I had a case where I wanted do start a text with a square bracket inside an environment. It was interpreted as an optional argument. My workaround was to insert a {} to separate that. Is that the way to go or is there something better?

  • It would help if you showed us some code. Can you provide a minimal working example, please? It sounds reasonable to add the curly brackets. But saying that currently involves committing to a very general claim and perhaps it is not always the best option. – cfr Nov 26 '15 at 14:17
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    If it was interpreted as optional argument the environment has been defined to look for such an optional argument, otherwise it would be typeset as [...]. Use {} between \begin{foo}{}[your bracket stuff] – user31729 Nov 26 '15 at 14:22
  • Depends on how the environment is defined: simetimes it suffices to place the [...] on the next line or with a space before. What should work in any case is \begin{env}\relax – clemens Nov 26 '15 at 14:34
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    is your environment math mode or text, in text {} is Ok, but don't use that in math mode, it will affect the spacing. – David Carlisle Nov 26 '15 at 22:01

A delimiter is needed to convince the environment macro (or any other macro) that the argument list is finished and all other stuff is not to be processed by the macro itself.

This delimiter is a {}, empty space is ignored. See the examples where foobar uses [...] as normal text, whereas foobaropt expects an optional argument and interpretes it that way unless {} is inserted between {foobaropt} and [...].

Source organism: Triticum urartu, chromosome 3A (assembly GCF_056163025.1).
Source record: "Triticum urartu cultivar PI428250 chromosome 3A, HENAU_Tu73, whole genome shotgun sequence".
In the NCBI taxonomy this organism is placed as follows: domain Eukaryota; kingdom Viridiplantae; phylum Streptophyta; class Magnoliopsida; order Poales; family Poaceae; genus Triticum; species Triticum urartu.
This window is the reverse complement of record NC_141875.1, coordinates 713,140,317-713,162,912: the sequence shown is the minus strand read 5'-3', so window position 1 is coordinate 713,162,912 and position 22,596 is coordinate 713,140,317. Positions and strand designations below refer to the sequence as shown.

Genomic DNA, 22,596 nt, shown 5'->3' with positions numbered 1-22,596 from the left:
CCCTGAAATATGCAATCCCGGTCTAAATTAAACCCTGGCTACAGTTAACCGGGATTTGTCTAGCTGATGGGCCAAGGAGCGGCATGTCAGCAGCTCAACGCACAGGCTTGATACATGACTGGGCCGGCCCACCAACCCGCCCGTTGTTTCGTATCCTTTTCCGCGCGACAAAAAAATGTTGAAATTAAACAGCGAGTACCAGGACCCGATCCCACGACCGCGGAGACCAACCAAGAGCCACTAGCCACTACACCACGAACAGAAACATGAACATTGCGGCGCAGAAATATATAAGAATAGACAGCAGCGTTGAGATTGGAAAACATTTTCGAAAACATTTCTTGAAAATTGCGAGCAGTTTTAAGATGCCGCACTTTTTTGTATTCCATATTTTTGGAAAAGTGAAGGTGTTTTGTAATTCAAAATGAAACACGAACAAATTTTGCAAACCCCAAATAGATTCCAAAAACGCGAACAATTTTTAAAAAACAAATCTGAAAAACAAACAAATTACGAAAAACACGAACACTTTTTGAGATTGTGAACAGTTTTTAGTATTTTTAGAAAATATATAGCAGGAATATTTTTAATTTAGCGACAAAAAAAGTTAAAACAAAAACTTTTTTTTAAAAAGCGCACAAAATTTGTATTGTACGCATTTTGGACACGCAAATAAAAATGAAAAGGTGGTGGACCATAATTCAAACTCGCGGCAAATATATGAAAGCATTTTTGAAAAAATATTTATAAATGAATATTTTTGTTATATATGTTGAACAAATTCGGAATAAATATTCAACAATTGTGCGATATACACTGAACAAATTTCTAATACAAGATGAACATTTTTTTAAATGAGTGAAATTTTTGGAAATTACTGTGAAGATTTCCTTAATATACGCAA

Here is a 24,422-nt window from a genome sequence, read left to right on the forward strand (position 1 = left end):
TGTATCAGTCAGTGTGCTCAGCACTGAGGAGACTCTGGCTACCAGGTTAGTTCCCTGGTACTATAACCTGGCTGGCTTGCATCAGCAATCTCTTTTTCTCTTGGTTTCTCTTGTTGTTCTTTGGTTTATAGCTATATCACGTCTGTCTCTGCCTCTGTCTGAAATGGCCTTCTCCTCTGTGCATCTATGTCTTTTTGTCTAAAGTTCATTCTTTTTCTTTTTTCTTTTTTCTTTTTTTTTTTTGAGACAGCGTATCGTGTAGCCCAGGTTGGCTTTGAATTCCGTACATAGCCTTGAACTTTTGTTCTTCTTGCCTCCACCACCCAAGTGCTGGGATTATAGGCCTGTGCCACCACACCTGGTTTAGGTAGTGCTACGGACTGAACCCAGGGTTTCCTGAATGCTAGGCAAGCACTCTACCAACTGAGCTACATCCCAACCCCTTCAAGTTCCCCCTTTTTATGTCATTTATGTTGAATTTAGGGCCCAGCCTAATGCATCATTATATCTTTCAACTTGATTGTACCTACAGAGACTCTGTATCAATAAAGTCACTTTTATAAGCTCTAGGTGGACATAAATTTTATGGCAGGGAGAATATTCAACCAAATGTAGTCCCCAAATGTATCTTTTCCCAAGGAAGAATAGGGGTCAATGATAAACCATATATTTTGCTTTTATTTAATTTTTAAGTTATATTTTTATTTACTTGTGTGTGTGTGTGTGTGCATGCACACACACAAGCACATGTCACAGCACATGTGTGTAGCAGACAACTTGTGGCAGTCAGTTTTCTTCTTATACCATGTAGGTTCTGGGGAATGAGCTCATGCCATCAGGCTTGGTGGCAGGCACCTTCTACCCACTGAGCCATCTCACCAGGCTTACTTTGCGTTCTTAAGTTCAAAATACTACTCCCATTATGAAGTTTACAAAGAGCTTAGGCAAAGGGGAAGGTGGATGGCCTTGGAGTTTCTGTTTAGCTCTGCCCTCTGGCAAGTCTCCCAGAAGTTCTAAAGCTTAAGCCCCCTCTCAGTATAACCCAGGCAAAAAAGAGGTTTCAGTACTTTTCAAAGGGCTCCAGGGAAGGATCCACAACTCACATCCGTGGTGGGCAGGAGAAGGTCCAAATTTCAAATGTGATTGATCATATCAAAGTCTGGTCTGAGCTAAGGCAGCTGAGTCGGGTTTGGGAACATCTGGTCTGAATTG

Not interpreted as opt argument

Catched as opt argument ``#1"


\begin{foobar}[Some text]

\begin{foobaropt}[Some text]

\begin{foobaropt}{}[Some text]

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    Or \relax, instead of {} – egreg Nov 26 '15 at 19:05
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    @egreg: Forgot about \relax as another possibility. Thanks – user31729 Nov 26 '15 at 21:00

This is very similar to what Leslie Lamport recommends in his LaTeX: A Document Preparation System, except he advises that you enclose the entire [ ... ] in braces. It really comes to very much the same thing, by having {[ ... ]}, you are telling LaTeX that [ ... ] is to be taken separately. I suppose with {} you are almost providing insulation, if you see what I mean.

Quoting from the relevant section:

The following commands taken an optional last argument:

\\ \item \linebreak \pagebreak \nolinebreak \nopagebreak \newcounter \newtheorem \twocolumn \suppressfloats

If that argument is missing and the next nonspace character in the text is a [, then LaTeX will mistake this [ for the beginning of an optional argument. Enclosing the [ in braces prevents this mistake.

He then provides the following example:

... \begin{itemize}
  \item {[This is an aside.]} This is ...

A ] within the optional argument of an \item command must be enclosed in braces to prevent its being mistaken for the ] that marks the end of the argument.


Some commands, including \\, have a *-form that is obtained by typing a * right after the command name. If a * is the first nonspace character following a command like \\, then it should be enclosed in braces; otherwise, LaTeX will mistake the \\ and * for a \\* command.

The same, of course, goes for environments which can take optional arguments. So you might have:

  {[He]} said some unkind things.

If the foo environment could take an optional argument.

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